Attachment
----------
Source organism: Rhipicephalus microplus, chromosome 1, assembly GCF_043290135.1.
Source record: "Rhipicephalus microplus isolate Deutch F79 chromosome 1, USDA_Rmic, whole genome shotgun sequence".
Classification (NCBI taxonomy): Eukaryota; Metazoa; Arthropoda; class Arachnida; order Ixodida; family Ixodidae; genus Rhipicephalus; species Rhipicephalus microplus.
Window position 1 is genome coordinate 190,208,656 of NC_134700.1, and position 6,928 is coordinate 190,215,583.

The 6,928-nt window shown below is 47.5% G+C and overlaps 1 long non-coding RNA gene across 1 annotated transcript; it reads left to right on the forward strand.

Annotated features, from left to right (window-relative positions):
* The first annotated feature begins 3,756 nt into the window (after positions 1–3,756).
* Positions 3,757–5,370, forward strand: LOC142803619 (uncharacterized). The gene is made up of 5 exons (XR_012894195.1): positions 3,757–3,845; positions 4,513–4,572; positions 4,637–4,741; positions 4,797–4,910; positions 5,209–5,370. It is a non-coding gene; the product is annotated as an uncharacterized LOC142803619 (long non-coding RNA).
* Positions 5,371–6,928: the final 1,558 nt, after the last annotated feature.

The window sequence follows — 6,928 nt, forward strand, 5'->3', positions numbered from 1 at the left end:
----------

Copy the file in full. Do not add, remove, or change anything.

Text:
Source organism: Rhipicephalus microplus, chromosome 1, assembly GCF_043290135.1.
Source record: "Rhipicephalus microplus isolate Deutch F79 chromosome 1, USDA_Rmic, whole genome shotgun sequence".
Classification (NCBI taxonomy): Eukaryota; Metazoa; Arthropoda; class Arachnida; order Ixodida; family Ixodidae; genus Rhipicephalus; species Rhipicephalus microplus.
Window position 1 is genome coordinate 190,208,656 of NC_134700.1, and position 6,928 is coordinate 190,215,583.

The 6,928-nt window shown below is 47.5% G+C and overlaps 1 long non-coding RNA gene across 1 annotated transcript; it reads left to right on the forward strand.

Annotated features, from left to right (window-relative positions):
* The first annotated feature begins 3,756 nt into the window (after positions 1–3,756).
* Positions 3,757–5,370, forward strand: LOC142803619 (uncharacterized). The gene is made up of 5 exons (XR_012894195.1): positions 3,757–3,845; positions 4,513–4,572; positions 4,637–4,741; positions 4,797–4,910; positions 5,209–5,370. It is a non-coding gene; the product is annotated as an uncharacterized LOC142803619 (long non-coding RNA).
* Positions 5,371–6,928: the final 1,558 nt, after the last annotated feature.

The window sequence follows — 6,928 nt, forward strand, 5'->3', positions numbered from 1 at the left end: